- "Scene 44 - Miles Throws Away The Bible" runs for 1 minute 39 seconds, while waiting for Jack in the motel room Miles throws the bible in the garbage.
- "Scene 50 - Jack Mocks Miles And Tracy Opens The Door For The One-Legged Man" runs for 3 minutes 10 seconds, an unnecessary scene which Jack pokes fun at Miles about Maya and her vibrator, later there are more establishing shots of the location.
- "Scene 96 - Miles Hits A Dog" runs for 2 minutes 56 seconds, Miles finds ways to kill time while alone and accidentally runs over a dog while on his way back to the motel from the golf course.
- "Scene 117 - Earlier Version Of The Couples' Afternoon Together" runs for 1 minute 43 seconds, this is an extended version of the montage seen in the film.
- "Scene 134 - Too Sporty?" runs for 1 minute 56 seconds, Jack takes Miles out shopping for new sneakers to cheer him up.
- "Scene 143 - The Paraguayan Vulture" runs for 1 minute 24 seconds, this is a scene that references the dog which Miles hit in a previous deleted scene.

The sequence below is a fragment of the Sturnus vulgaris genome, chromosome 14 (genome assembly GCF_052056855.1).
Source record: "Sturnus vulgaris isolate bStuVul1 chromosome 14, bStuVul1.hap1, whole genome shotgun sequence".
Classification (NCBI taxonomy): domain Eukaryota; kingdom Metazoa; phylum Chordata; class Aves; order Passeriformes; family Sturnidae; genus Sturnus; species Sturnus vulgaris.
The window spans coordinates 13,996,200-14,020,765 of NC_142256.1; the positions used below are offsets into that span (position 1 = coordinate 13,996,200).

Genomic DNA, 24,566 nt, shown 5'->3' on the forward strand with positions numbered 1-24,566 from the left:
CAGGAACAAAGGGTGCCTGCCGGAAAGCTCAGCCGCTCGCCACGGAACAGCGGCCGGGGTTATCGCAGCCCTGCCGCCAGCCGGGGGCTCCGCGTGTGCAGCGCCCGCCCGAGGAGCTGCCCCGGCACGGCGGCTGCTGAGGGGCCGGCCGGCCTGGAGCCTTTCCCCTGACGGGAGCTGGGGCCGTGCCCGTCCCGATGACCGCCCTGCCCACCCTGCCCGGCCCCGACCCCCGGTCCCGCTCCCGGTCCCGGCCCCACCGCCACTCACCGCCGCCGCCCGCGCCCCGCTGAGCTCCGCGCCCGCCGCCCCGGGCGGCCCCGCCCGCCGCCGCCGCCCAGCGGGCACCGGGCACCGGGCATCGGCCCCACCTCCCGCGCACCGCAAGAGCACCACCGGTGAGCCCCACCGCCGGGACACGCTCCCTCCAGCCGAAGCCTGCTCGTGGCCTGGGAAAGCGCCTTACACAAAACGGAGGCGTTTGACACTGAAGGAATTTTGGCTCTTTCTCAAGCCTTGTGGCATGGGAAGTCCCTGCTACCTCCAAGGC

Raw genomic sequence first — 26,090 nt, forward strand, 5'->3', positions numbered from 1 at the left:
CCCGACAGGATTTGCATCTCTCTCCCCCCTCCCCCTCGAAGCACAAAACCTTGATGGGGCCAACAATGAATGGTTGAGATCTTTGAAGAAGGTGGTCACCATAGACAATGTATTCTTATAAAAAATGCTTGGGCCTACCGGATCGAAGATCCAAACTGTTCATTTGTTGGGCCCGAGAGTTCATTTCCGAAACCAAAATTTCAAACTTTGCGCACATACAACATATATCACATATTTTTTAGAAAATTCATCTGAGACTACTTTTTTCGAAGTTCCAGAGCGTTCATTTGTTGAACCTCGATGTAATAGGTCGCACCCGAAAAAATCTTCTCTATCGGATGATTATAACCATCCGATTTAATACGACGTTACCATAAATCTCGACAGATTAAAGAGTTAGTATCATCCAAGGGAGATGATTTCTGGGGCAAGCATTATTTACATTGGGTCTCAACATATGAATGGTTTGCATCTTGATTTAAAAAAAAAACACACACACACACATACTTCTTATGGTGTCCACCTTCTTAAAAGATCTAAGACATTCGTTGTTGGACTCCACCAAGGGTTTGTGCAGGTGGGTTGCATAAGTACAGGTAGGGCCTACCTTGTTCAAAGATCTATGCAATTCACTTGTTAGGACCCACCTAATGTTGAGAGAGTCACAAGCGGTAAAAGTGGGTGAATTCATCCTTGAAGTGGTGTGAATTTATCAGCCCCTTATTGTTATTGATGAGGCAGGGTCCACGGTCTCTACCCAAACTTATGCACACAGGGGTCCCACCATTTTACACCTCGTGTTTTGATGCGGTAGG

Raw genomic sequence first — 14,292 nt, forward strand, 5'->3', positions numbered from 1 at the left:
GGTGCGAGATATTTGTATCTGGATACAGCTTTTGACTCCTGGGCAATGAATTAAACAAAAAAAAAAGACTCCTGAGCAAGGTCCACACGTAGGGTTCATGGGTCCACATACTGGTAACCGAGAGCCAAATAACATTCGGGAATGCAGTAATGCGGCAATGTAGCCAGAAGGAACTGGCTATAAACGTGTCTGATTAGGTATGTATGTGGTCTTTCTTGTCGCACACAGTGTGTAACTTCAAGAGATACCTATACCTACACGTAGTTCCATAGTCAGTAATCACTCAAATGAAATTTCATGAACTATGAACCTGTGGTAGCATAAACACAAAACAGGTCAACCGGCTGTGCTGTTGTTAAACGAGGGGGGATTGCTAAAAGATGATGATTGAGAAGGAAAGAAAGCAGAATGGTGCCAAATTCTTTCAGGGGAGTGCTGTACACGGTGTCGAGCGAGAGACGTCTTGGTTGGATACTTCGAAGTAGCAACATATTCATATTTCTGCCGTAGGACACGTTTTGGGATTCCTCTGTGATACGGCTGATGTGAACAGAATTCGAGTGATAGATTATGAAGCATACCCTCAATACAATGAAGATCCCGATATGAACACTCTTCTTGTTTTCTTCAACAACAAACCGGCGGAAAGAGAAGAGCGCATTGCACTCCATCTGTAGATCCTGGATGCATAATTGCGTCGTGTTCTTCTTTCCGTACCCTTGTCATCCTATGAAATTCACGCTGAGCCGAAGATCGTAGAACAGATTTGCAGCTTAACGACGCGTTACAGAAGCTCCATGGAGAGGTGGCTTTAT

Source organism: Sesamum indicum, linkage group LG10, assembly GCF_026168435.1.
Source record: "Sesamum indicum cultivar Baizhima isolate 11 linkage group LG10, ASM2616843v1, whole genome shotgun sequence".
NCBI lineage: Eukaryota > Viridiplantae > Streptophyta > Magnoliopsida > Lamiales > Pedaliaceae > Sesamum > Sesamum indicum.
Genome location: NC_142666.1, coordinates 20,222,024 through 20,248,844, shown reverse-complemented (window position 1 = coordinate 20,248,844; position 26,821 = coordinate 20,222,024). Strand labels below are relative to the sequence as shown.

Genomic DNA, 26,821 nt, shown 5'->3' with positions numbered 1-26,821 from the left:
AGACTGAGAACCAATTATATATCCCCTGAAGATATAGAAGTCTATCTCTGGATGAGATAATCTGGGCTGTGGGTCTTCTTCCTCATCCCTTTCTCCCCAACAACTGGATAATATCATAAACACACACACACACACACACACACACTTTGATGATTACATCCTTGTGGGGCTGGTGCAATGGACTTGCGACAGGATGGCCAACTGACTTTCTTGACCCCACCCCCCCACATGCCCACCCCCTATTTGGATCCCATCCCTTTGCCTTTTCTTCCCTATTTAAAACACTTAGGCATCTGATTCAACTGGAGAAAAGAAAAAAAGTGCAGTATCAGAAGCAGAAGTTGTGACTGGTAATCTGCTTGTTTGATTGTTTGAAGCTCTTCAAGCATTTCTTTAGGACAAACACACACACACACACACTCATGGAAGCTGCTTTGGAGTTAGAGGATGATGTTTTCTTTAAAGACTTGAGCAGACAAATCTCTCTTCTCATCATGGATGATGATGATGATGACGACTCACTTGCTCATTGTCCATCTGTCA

- "Scene 147 - Miles Gets The Vicodin" runs for 1 minute 34 seconds, Jack complains about potentially having to undergo an operation on his nose after Stephanie broke it with her helmet, Miles picks up some vicodin from the pharmacy and also takes two pills with Jack.

"Behind-the-Scenes" featurette runs for 6 minutes 34 seconds and is a very basic EPK clip that covers the basic of the production from the key cast and crew. They comment on the story and the characters as we get the usual amount of interviews, behind-the-scenes footage and clips from the film. Pretty basic stuff here that doesn't warrant repeated viewing.

Rounding out the extras are bonus trailers for:

- "Little Miss Sunshine" which runs for 2 minutes 25 seconds.
- "Napoleon Dynamite" which runs for 1 minute 11 seconds.
- "The French Connection" which runs for 2 minutes 59 seconds.
- "Boondock Saints" which runs for 46 seconds.


The Film: A+ Video: B- Audio: B+ Extras: B- Overall: B